Music & Gear

Battery replacement on Korg M1R

Sonntag, Juni 15th, 2008

My M1R came up with a „battery low“ warning just a few months after I did the replacement on the TX802. Possibly these oldies start a conversation on their sicknesses each night after the boss has gone to sleep. The CR2032 button cell is sitting in a socket, so there is not much to tell about the exercise itself, but it was still an opportunity to take photos of the innards.


Battery replacement on Yamaha TX802

Sonntag, Juni 8th, 2008

My TX802 started behaving like it was broken: strange characters on the display and strange sounds. Not even a factory reset and a following sysex dump helped to remedy this situation. Although there was no „battery low“ warning, I first replaced the 20 years old battery before going on with error search. It turned out, that this was a good decision; everything is fine now and the box is back fully operational. As you can see on the photos, it is fairly straightforward to open the housing and reach both sides of the mainboard. The new battery holder did not fit exactly into the soldering holes, but I found a decent workaround by twisting the pins a bit and underlaying the holder with hot glue.


Hammond B250 repair and cap replacement

Sonntag, Oktober 14th, 2007

Recently, after having visited the Tasten-Festival at Herdecke, I felt inspired to sit down on my Hammond B250 and move my fingers. This sadly happens seldom enough, and so the organ hadn’t then been powered on for months. And although the B250 is a quite reliable oldie in my experience (just one repair within the past 10 years, a voltage regulator on the PSU had to be replaced), it now came up with a dead „G“ pedal tone.

So I first checked the pedal unit and then opened up the B250 and found a broken connector on the bass tone generator board. The pin just broke in pieces after being unclipped and pulled out of the housing (see red circles on image). With an appropriate replacement part this was quickly fixed. But there was another thing that soon concerned me much more: Electrolytic capacitors with green corroded pins.

Approximately 80 percent of all caps on the B250’s PCBs showed more or less visible signs of aging and deterioration. I started to replace a few caps on the bass tone generator board, measured their ESR and capacity values and – to my surprise – couldn’t detect any problems. »Dude«, you may say now, »it is too obvious that these caps have to be replaced«. You are right, but the organ still plays and a complete swap would mean a total of 98 caps. »Replace them immediately. They will soon lose capacity and the leaking acid will irreparably damage the PCBs «, an expert told me after I sent him a photo. Ok, I’m persuaded, this is a case of „bad caps alert“.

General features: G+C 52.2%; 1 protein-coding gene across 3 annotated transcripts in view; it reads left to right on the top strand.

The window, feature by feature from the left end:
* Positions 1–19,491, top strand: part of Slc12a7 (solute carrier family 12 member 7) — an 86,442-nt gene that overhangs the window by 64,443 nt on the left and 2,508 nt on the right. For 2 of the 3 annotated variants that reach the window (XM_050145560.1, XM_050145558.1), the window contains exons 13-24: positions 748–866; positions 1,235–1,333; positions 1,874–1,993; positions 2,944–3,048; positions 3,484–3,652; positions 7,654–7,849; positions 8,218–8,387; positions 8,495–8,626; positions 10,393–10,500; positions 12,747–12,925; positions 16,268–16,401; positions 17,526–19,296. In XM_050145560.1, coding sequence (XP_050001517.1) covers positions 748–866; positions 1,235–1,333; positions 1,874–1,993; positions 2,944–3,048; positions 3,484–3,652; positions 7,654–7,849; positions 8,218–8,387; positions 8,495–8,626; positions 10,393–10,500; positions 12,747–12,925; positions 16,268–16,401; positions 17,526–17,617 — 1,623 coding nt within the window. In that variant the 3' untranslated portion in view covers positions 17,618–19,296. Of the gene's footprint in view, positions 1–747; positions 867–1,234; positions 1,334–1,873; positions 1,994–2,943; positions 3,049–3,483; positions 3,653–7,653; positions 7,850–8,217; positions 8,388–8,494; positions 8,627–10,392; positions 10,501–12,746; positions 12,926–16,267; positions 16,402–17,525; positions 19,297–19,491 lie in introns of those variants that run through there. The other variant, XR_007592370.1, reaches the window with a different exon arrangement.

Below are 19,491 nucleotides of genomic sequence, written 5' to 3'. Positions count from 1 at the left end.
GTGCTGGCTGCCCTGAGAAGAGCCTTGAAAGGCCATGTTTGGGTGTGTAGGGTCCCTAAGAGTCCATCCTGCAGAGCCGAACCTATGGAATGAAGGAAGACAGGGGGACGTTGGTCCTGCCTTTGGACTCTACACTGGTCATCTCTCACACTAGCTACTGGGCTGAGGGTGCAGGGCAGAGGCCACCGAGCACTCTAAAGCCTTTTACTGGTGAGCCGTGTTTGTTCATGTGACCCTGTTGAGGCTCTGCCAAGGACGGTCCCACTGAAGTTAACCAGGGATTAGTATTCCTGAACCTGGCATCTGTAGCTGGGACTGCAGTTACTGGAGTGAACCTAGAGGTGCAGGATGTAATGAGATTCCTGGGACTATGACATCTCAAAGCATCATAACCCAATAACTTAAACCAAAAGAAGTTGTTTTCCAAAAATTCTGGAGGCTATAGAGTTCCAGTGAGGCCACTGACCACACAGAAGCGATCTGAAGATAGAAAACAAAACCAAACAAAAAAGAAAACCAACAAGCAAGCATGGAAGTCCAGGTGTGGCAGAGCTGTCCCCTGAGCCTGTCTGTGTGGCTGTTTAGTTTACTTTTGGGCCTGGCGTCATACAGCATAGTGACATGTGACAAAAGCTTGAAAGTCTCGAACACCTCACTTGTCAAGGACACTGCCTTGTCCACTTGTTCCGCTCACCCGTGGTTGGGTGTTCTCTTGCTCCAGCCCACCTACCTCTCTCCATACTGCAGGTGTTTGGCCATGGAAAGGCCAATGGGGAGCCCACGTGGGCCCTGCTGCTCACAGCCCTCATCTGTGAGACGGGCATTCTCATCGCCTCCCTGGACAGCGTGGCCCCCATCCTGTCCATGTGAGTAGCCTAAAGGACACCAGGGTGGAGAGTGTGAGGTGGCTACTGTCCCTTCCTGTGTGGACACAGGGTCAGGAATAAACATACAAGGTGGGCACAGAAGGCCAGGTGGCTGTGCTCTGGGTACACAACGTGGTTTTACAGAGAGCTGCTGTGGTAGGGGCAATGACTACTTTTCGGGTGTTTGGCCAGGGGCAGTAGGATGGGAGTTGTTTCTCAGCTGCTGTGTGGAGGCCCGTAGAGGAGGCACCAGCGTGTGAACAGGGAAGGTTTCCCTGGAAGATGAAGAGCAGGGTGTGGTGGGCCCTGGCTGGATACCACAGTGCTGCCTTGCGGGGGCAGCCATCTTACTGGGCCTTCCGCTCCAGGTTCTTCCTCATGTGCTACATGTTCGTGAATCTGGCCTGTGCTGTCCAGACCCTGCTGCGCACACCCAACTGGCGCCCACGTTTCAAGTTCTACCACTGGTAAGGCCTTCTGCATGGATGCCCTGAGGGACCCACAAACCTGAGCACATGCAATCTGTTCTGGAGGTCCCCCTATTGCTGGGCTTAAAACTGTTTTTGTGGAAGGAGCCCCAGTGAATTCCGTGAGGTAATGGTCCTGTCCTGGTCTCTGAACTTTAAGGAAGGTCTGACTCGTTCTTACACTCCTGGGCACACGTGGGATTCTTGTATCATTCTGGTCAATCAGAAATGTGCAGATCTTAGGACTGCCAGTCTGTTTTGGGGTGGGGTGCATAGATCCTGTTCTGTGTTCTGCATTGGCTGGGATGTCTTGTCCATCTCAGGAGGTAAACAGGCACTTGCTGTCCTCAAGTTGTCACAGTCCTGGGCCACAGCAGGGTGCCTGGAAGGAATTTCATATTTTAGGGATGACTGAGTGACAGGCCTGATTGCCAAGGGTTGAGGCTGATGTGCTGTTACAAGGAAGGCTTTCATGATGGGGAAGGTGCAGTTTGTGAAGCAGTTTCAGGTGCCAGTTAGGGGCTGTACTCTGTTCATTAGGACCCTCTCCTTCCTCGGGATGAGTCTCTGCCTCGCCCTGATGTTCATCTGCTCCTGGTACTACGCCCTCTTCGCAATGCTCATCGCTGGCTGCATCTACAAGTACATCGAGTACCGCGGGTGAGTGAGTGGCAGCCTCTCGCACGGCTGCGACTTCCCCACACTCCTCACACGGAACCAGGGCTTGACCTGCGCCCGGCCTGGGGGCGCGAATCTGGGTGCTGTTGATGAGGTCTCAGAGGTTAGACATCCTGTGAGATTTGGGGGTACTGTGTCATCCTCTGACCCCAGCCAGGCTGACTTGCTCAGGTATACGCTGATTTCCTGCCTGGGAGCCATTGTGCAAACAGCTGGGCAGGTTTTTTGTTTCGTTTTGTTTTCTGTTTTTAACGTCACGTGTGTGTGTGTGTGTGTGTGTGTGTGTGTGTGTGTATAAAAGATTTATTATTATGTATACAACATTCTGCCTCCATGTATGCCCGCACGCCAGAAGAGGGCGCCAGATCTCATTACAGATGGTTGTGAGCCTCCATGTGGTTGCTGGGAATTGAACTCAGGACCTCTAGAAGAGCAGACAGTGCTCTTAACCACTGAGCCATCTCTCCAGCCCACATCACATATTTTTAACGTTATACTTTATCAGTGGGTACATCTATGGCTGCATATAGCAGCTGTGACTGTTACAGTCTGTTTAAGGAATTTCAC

While removing and „recaping“ the panel PBCs I took the opportunity to refurbish the drawbars. Although my B250 lives in a smoke-free environment and a deep cleaning was not necessary, it was still a good idea to remove the dry old grease and lubricate it with fresh „white“ lithium based grease. See this excellent Hammond Service page for instructions and tips.

All in all it took two workdays to complete this operation. Below is a photo of my B250 after wakening up, and I think the organ looks happy now. The overall sound is a bit more bright and substantial, due to the all new coupling capacitors. It also smells like a new one ;-) .


JX-8P reloaded (2)

Samstag, April 15th, 2006

Before going into work with JX I cleaned the keyboard in the last few days. The keys were sticky and smeary from nicotine and dirt, so I put them all into denture cleaner over night and on the next day brushed them with dish liquid.

A small plastic strip on the bottom side of the keyboard must be removed to get the keys out. It puzzles me that Roland glued the strip instead of choosing a solution that would be faster to recover at service. One also has to manually (un-)clip 61 springs with a pliers, one for each key. Compared to the Yamaha keyboard on the Korg 01/W this is cumbersome.

Having the best opportunity, I checked the aftertouch sensor for proper operation. As you may read on analog.no or synthzone.com, early JXs may suffer from oxidation on the metal films of the sensor. With not having the sound engine operational yet, I measured the resistance changing on pressure and, to my feeling, didn’t find any anormalities (equally somewhere below 20kΩ along the sensor).


JX-8P reloaded

Montag, April 10th, 2006

Yesterday I fetched this classic piece of gear out of my cellar.

I am guilty. The cellar is wet and mouldy and a hostile environment for electronic equipment, but I closed my eyes and left poor JX vegetating there for the past ten years. A wedding musician gave it to me after it was worn and broken from heavy use. I remember that I tried to repair it but wasn’t successful in the end.

Dear JX, I promise to make up for your sufferings. To be continued.